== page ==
Solid State Logic reports that Parkhaus Studio in Köln, Germany, has installed an SSL AWS 948. Parkhaus was originally a low-key haven for songwriters and producers that has become more commercial in recent times, though it still retains the original spirit, driven by a regular core of visiting artists and an expanding roster of new and converted customers.
Much of the studio’s current growth is down to recent renovations, including both acoustic and technology upgrades. Albert Gabriel, recording and mix engineer and Chief Tech at Parkhaus, moved in and extended the range of services on offer, bringing an AWS 948 to the facility as part of his own move to a more analog outlook.
“I had been working ‘in-the-box’ for the 10 years before I bought the AWS,” Gabriel says. “One day, a friend asked me to work on something, something that couldn’t work without analog gear. I realized that what I did in back the ’90s on an analog console was way more natural than everything I had done after that.”
Gabriel acquired a 2-inch multitrack tape machine and eventually found the SSL AWS 948, a hybrid console with SSL SuperAnalogue architecture and sophisticated DAW control.
“Now Parkhaus is growing particularly fast,” he says. “With an SSL in the studio the old customers are coming back, and telling more customers to come too!”
Gabriel describes Parkhaus as a “musician-friendly studio,” with plenty of space, and a relaxing environment. Facilities include a large central live room connected to two control rooms, each of which have their own vocal booths that double as production rooms, stocked with synths, guitars, and more. The main control room has the AWS 948 and an assortment of original analog gear.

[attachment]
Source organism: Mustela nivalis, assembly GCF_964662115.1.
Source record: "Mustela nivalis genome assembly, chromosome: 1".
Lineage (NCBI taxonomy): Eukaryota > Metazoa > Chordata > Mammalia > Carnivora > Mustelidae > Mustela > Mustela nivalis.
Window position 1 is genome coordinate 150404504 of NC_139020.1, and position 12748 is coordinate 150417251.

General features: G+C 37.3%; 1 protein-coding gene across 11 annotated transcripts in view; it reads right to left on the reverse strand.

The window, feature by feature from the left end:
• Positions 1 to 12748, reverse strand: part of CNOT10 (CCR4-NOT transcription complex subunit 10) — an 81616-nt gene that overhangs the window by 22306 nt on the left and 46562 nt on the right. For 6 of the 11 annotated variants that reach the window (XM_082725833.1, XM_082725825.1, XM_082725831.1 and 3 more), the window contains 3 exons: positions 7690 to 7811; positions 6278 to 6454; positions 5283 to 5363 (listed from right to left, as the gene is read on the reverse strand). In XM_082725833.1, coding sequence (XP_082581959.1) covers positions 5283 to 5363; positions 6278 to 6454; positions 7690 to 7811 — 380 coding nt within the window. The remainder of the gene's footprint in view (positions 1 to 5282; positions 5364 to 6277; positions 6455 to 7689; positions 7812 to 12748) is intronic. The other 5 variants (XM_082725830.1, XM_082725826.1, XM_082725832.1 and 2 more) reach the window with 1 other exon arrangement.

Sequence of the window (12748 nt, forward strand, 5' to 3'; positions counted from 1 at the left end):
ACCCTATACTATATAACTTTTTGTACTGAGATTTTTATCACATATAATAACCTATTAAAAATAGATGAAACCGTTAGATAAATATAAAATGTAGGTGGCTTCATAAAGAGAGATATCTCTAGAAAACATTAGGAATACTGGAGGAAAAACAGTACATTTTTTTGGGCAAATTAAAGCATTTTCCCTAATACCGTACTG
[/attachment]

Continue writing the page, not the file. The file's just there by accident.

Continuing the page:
“I know the SSL computer and the automation from the older consoles, so I found it really comfortable to switch to the AWS. Sound-wise I think it’s pretty close the K Series, and I never had a better feeling in a studio than with the K Series!
“The bus routing options, the Stereo Mix mode, and the opportunity to insert the dynamics wherever you want them are all features that are great for mastering,” Gabriel continues. “If there was an 8-channel version of the AWS, it would be called a mastering console!
“The plug-in control is awesome. I often turn the DAW screen off when I’m mixing because I get access to all the plug-ins using the AWS screen. That’s better than the DAW control because you can concentrate on the centre of the desk and the center of the control room. That’s always been an important concept for SSL consoles.”